Anat Cell Biol
Published online August 20, 2020
Copyright © Korean Association of ANATOMISTS.
1Harvard School of Dental Medicine, Harvard University, Boston, MA, 2Department of Restorative Dentistry and Biomaterials Sciences, Harvard School of Dental Medicine, Boston MA, 3Department of Neurosurgery, Tulane Center for Clinical Neurosciences, Tulane University School of Medicine, New Orleans, LA, 4Department of Anatomical Sciences, St. George’s University, St. George’s, Grenada, 5Department of Structural & Cellular Biology, Tulane University School of Medicine, New Orleans, LA, 6Department of Neurosurgery and Ochsner Neuroscience Institute, Ochsner Health System, New Orleans, LA, USA, 7Dental and Oral Medical Center, Kurume University School of Medicine, Kurume, Fukuoka, 8Division of Gross and Clinical Anatomy, Department of Anatomy, Kurume University School of Medicine, Kurume, Fukuoka, Japan
Correspondence to:Joe Iwanaga
Department of Neurosurgery, Tulane Center for Clinical Neurosciences, Tulane University School of Medicine, New Orleans, LA 70112, USA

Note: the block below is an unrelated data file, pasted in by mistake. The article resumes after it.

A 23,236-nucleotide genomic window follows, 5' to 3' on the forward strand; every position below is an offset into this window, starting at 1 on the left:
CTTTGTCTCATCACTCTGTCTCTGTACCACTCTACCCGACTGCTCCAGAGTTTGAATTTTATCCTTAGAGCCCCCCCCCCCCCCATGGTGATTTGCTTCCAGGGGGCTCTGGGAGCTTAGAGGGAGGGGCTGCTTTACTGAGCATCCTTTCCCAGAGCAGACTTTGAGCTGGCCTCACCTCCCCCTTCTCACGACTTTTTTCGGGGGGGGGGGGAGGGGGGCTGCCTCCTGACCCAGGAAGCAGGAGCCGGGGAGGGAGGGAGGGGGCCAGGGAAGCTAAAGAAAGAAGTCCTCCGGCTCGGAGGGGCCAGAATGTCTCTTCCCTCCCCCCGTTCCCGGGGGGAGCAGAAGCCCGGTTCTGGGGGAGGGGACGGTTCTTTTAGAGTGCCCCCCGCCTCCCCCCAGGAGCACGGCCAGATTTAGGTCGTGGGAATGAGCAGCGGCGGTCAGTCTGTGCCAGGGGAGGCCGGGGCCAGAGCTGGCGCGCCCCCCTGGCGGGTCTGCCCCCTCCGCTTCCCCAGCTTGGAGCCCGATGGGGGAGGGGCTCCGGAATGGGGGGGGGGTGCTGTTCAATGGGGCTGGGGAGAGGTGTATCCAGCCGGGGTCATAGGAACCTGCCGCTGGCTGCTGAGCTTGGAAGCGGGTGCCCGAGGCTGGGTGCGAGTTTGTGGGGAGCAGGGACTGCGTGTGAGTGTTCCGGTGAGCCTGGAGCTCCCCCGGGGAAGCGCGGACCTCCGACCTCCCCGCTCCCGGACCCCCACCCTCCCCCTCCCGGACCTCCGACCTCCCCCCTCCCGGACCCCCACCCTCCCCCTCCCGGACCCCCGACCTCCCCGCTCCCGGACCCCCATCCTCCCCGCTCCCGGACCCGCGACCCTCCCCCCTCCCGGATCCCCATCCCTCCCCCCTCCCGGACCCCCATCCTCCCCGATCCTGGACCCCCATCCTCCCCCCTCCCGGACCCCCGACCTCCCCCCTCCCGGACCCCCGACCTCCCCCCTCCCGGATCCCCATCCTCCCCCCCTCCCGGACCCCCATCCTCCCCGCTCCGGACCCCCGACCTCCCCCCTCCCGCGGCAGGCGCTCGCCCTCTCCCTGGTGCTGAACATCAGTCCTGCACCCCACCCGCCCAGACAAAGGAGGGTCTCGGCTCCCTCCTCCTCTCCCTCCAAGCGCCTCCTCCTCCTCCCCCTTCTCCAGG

This is an Open Access article distributed under the terms of the Creative Commons Attribution Non-Commercial License (http://creativecommons.org/licenses/by-nc/4.0/) which permits unrestricted non-commercial use, distribution, and reproduction in any medium, provided the original work is properly cited.
There are many reported anatomical variations of the mandibular canal. Consequently, there is great variation in the retromolar area, such as the quantity, size, and location of the retromolar foramen (RMF), the bony entrance of the retromolar canal (RMC). These variations allow for different accessory innervations to the mandibular molars and their adjacent buccal tissue because the RMC contains neurovascular bundles. Consideration of these anatomical variations is crucial for avoiding complications in anesthesia, implant placement, and surgery. However, the rarer canal types are often only imaged by computed tomography (CT) or cone beam computed tomography (CBCT). We present a rare case with bilateral RMF and a unilateral trifid mandibular canal in a cadaver.
Keywords: Mandible, Oral surgery, Anatomy, Anatomic variation, Cadaver